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Multinational companies operating in Britain must end their vow of silence over the UK’s future in Europe and join the fight against an EU exit, according to Chuka Umunna, Labour’s business spokesman.

Mr Umunna claims some big companies have muzzled their UK managers, fearing reputational damage if they are drawn into what is expected to be a visceral EU referendum campaign.

“There is undoubtedly a problem of multinationals situated in the UK being unwilling to authorise their senior UK management to enter into the fray of the referendum debate,” Mr Umunna said. “It is imperative that the chairmen and chief executives of these companies empower their boards to speak out on these issues.”

He also wants local factory managers to explain to workers the implications of Britain leaving the EU.

Mr Umunna was regarded as a frontrunner for the Labour leadership but withdrew from the race after the media began “doorstepping” his family and relatives of his girlfriend.

He believes multinationals will be among the most powerful voices in the referendum campaign, especially if they argue that a Brexit could force them to reconsider further investment in Britain.

Not all big businesses are worried about Britain leaving. “We are the fifth or sixth largest economy in the world,” Lord Bamford, JCB chairman, said this month. “We could exist on our own — peacefully and sensibly.”

But the chief executives or chairmen of several leading European multinationals have told the Financial Times over the past year that, while they favoured Britain remaining a member of the EU, they were unwilling to speak out.

They feared being seen to engage in a domestic political debate that could backfire on their operations or cause resentment among employees in the country.

Juergen Maier, chief executive of Siemens UK and a non-executive director of the government’s business department, is one executive who has been willing to talk publicly about the benefits of membership.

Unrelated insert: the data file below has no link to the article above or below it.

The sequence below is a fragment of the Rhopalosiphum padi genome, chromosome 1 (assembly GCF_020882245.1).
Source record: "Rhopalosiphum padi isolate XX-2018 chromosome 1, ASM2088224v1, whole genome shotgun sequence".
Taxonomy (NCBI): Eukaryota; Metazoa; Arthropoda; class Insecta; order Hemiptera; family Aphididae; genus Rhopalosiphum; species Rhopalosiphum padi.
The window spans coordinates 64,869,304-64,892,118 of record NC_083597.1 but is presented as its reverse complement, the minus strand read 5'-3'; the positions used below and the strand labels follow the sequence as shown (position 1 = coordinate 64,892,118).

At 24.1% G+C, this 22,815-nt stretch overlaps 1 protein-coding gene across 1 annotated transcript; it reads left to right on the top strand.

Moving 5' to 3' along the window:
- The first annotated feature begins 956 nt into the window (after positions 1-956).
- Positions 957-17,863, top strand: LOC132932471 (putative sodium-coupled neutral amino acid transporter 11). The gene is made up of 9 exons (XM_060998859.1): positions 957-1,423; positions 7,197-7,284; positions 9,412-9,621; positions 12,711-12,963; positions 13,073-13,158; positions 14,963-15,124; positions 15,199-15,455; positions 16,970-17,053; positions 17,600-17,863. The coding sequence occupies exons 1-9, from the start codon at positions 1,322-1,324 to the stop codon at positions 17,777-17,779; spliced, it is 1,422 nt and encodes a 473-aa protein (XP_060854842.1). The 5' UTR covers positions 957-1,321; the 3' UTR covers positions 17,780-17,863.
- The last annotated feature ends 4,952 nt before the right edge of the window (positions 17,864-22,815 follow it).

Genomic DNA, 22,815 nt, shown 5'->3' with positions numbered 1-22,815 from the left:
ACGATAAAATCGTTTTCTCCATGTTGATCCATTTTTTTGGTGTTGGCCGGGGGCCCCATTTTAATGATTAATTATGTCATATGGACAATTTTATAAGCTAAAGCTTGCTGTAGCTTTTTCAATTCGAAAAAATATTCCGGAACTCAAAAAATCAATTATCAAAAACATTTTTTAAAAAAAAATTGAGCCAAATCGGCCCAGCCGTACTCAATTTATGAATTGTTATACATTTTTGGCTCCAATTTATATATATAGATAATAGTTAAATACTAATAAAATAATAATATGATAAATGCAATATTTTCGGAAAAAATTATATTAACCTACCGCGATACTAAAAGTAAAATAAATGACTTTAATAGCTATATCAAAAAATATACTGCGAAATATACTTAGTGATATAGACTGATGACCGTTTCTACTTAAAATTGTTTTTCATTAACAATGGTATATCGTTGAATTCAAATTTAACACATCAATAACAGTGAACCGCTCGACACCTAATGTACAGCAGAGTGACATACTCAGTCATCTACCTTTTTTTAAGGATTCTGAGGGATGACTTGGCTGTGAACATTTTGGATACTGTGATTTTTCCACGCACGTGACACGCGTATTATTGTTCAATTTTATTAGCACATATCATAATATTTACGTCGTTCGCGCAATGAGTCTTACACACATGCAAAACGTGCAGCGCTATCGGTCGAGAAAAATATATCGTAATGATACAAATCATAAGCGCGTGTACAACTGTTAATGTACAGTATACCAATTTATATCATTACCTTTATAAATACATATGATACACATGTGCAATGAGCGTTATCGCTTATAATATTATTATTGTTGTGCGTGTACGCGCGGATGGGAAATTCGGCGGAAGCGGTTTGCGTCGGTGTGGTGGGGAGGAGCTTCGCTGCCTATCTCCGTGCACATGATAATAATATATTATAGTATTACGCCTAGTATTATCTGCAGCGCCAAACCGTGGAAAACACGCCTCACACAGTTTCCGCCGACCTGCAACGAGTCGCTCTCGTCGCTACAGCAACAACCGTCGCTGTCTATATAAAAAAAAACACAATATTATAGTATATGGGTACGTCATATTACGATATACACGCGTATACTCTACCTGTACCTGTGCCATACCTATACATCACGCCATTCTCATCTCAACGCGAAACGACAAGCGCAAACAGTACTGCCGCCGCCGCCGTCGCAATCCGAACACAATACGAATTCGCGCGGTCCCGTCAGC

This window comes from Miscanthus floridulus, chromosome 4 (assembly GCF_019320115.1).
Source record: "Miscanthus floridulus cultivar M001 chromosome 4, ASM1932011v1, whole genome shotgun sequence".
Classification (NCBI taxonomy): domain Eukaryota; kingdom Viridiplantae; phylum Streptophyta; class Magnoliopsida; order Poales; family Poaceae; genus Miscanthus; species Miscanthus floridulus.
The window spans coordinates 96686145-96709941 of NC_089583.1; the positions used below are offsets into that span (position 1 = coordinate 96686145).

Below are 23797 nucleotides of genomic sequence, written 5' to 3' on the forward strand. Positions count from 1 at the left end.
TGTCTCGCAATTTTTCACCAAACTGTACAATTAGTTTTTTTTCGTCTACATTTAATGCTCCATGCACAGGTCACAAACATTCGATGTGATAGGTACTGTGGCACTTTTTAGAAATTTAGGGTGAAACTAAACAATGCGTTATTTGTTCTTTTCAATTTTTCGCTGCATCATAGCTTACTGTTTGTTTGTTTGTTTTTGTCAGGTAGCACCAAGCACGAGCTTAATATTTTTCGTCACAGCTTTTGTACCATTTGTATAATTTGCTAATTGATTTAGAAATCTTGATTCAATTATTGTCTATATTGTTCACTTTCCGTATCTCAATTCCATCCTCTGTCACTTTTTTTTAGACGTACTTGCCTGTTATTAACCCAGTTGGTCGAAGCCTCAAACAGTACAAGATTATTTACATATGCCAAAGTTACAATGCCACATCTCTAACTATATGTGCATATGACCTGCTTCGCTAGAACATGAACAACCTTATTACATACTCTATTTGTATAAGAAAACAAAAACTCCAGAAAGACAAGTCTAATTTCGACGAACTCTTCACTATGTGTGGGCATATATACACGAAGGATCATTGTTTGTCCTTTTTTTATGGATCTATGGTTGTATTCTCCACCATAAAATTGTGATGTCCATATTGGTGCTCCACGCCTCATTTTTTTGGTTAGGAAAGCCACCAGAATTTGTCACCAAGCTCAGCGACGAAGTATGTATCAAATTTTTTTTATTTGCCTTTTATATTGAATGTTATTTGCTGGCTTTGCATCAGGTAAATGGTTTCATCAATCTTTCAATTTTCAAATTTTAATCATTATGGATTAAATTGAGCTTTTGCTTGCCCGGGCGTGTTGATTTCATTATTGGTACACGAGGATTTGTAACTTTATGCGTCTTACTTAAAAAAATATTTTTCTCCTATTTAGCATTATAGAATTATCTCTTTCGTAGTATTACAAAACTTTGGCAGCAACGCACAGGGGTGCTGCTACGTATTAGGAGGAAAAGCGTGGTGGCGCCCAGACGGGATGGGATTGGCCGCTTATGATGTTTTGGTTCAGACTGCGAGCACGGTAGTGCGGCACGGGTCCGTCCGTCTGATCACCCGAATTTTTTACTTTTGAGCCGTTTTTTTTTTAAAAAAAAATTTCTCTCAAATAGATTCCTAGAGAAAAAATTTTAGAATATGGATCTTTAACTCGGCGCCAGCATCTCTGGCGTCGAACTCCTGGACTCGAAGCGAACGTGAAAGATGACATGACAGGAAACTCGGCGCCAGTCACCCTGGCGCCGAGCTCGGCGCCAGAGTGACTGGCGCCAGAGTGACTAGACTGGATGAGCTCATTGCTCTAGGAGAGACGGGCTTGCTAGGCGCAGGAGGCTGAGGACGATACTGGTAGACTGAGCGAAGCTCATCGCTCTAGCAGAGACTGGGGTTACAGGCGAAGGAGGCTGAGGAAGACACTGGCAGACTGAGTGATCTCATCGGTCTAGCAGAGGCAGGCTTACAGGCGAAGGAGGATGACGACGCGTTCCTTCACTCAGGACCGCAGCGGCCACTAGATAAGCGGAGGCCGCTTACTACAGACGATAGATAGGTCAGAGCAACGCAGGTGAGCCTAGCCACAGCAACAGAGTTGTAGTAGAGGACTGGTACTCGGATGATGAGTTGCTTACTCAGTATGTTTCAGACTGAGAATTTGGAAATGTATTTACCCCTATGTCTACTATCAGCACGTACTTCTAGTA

“I think it’s important and hence I am speaking up. We have a responsibility to say what our concerns are,” Mr Maier told the FT earlier this year. “We think that in the end we will hopefully persuade an electorate to ultimately make the right decision.”

The German engineering company has 14,000 staff in the UK.

Last week, the UK president of Airbus, the European aerospace group which employs 16,000 people in the UK, said he favoured continued EU membership. Everything Airbus manufactured in the UK and its research, investment and employees, Paul Kahn said, depended on “European industrial organisation and integration”.

Business Europe, which gathers together the main European business lobby groups including the UK’s CBI, has been unwilling to make public statements on the question of Britain’s EU membership. Sir Mike Rake, the CBI’s president, said on Wednesday that business leaders must “turn up the volume” on the benefits of the country remaining in the bloc.

The European Round Table of Industrialists, which groups together the 53 chief executives and chairs of leading European multinational companies across a wide range of sectors, has said it favours Britain remaining in the European Union although it has been unwilling to go beyond general statements.

Recently it said: “For European industry to remain competitive against unrelenting pressure from the US, China and other major trading blocs, the EU needs a large and vibrant single market. Fragmentation of markets would go against the grain of the 21st century economy.”

Copyright The Financial Times Limited 2017. All rights reserved.

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